6.Simmer utill the sauce is reduced
7.Add in bell peppers, fry 1 min
8.Stir in basil; ready to serve

Although I have substituted many ingredients and I should call it Sweet Basil Turkey, it still tasted like Kai Pad Bai Kaprow. I'm happy it worked !

*There are many basil storage tips you can find over the internet, including (a)layering fresh basil leaves in damp paper towels inside a plastic bag and refrigerated up to 4 days; (b)placing basil with stalks attached, in a glass of water and cover with a plastic bag secured to the glass, store in the refrigerator, changing water daily, and use within a week, not washing the leaves until you are ready to use them; (c)freezing, either whole or chopped-blanch whole leaves for 2 secs, plunge into ice water, pat dry and place in airtight bags in the freezer; or(d)put whole or chopped fresh leaves in an ice cube tray and cover with water before freezing and once frozen, pop the cubes out into an airtight bag. Sounds a whole lot sophisticated and complicated? I AGREE! I did not have the patience to go through any of these, so I just store my basil above 50°F, out in the open(3-4 days should be ok) and not in the refrigerator since when basil gets chilled, the leaves turn black.

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Tuesday, October 17, 2006

Once upon a time...

...a natural mutation made a cabbage plant grow plenty of tiny little cabbage heads - "sprouts", around a long stalk, instead of one central large one. The name stems from the original place of cultivation-Brussels. Thanks to some adventurous farmers for their continued cultivation that this cool season mutant crop...lives happily ever after.

So eat your mutant cabbage while it is in season!

Bought a stalk of brussel sprouts while at Half Moon ended up in my kitchen 2 ways (chinese or western style?... your choice)

Steamed brussel sprouts (Chinese style)
-brussel sprouts, washed (for bigger "sprouts", cut a cross, 1/4 deep at the bottom of the "sprouts" so that it cooks faster during steaming)
-oyster sauce, to taste

1.Steam the brussel sprouts for 10 mins
2.Prepare oyster sauce; and toss the steamed sprouts in the sauce

Steamed brussel sprouts (Western style)
-brussel sprouts, washed (for bigger "sprouts", cut a cross, 1/4 deep at the bottom of the "sprouts" so that it cooks faster during steaming)
-salt and pepper

1.Steam the brussel sprouts for 10 mins
2.Place steamed sprouts in big bowl,top with some butter, and sprinkle salt and pepper, to taste. Toss it up !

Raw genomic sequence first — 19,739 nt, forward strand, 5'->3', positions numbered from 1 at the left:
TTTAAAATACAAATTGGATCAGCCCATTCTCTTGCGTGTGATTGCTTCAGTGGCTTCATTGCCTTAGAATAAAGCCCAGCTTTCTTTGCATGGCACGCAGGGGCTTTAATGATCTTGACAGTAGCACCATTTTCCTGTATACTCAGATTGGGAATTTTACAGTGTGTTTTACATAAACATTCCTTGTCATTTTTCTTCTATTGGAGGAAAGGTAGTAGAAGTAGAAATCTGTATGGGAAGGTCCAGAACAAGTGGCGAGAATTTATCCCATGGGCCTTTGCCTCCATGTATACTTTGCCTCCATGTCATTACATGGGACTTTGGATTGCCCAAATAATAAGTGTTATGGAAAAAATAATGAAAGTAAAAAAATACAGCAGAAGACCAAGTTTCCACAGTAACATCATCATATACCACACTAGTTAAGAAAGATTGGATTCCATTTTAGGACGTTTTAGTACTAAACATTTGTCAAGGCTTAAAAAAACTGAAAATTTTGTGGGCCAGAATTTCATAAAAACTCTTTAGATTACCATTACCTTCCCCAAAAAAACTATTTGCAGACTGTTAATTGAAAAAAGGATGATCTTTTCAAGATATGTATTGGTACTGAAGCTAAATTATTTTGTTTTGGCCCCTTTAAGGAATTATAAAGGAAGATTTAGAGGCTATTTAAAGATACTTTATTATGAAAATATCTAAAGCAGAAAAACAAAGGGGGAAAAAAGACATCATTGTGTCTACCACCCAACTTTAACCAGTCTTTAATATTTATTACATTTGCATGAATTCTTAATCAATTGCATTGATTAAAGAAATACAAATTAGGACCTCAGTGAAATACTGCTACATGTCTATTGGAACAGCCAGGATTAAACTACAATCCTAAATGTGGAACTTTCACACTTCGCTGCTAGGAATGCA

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One-dish chicken rice meal

This is the second time I'm making braised chicken rice. Can't help but feel that the first time was better. I don't know why. It tasted ok, just not as fragrant as the first time. One of those simpler recipes from the stack of cut-outs (cut-outs from magazines, newspapers) that I've brought with me here. Never use them then, but turn out quite handy here. I've giving out the exact recipe from the cut-out, since I made some modifications here and there, and do not want to "discredit" the original recipe.

Braised chicken rice (serves 4)
- 1kg chicken, cut into 4-cm pieces (I use chicken thigh and cut them into bite-size)
-2 cups rice, washed
-3 cups water
-1 tbsp oil
-2 cm ginger, cut into strips
-2 cloves garlic, chopped
-10 Chinese mushrooms, soaked in water, stalks removed, caps cut into halves (I substituted with crimini mushrooms)
-1 tsp salt
-1 tbsp black soy sauce

-1 tbsp sesame oil
-2 tbsp black soy sauce
-1 tbsp light soy sauce (I left this out, intentionally)
-1 tbsp oyster sauce
(p.s. added some Wocestershire sauce instead, ~ 1 tsp)

1.Mix the chicken with marinade (I did this ~2 hrs before I started to cook; then leave marinated chicken in the fridge)
2. Cook the rice and water in rice cooker (the usual way...)
3. Heat oil in pan; stir-fry ginger and garlic till fragrant (before this step, I fried some shallots so that the shallots could flavor the rice later; and the "shallot" oil could flavor the chicken as well)
4. Add marinated chicken and mushrooms; cook for 5-8 mins. If the mixutre looks dry, add water. Mix well
5. When rice starts to boil, add some salt and black soy sauce, to taste. Stir well, cover and continue cooking
6. Once rice is cooked, top the chicken mix over the rice in the rice cooker. Cover lid, and let it stand for 15 mins (Before letting it stand, I added some scallions to garnish and add flavor. Add in the fried shallots at this time too)
7. When ready to serve, you can fluff up the rice, season with salt and pepper, if necessary.

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Duck served a la mode

Before feasting on the roasted whole duck* during dinner last night, I've already kept aside a few pieces for today, because I know we hardly have leftovers unless we intentionally want leftovers. This is the no-fuss version of my Roasted Duck Noodles.

*Confession: I did not roast the duck. We bought it from the deli section in the nearby Asian supermarket. The duck went quite well with Merlot.

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Sunday, October 08, 2006

Soon dubu

No, this is not out from my kitchen. It's Korean tofu stew, known as "Soon dubu" served in Tofu House @ El Camino Real, Santa Clara. We love it! And will love it more in the cold winter months.

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Last minute meal can be "lazy day" food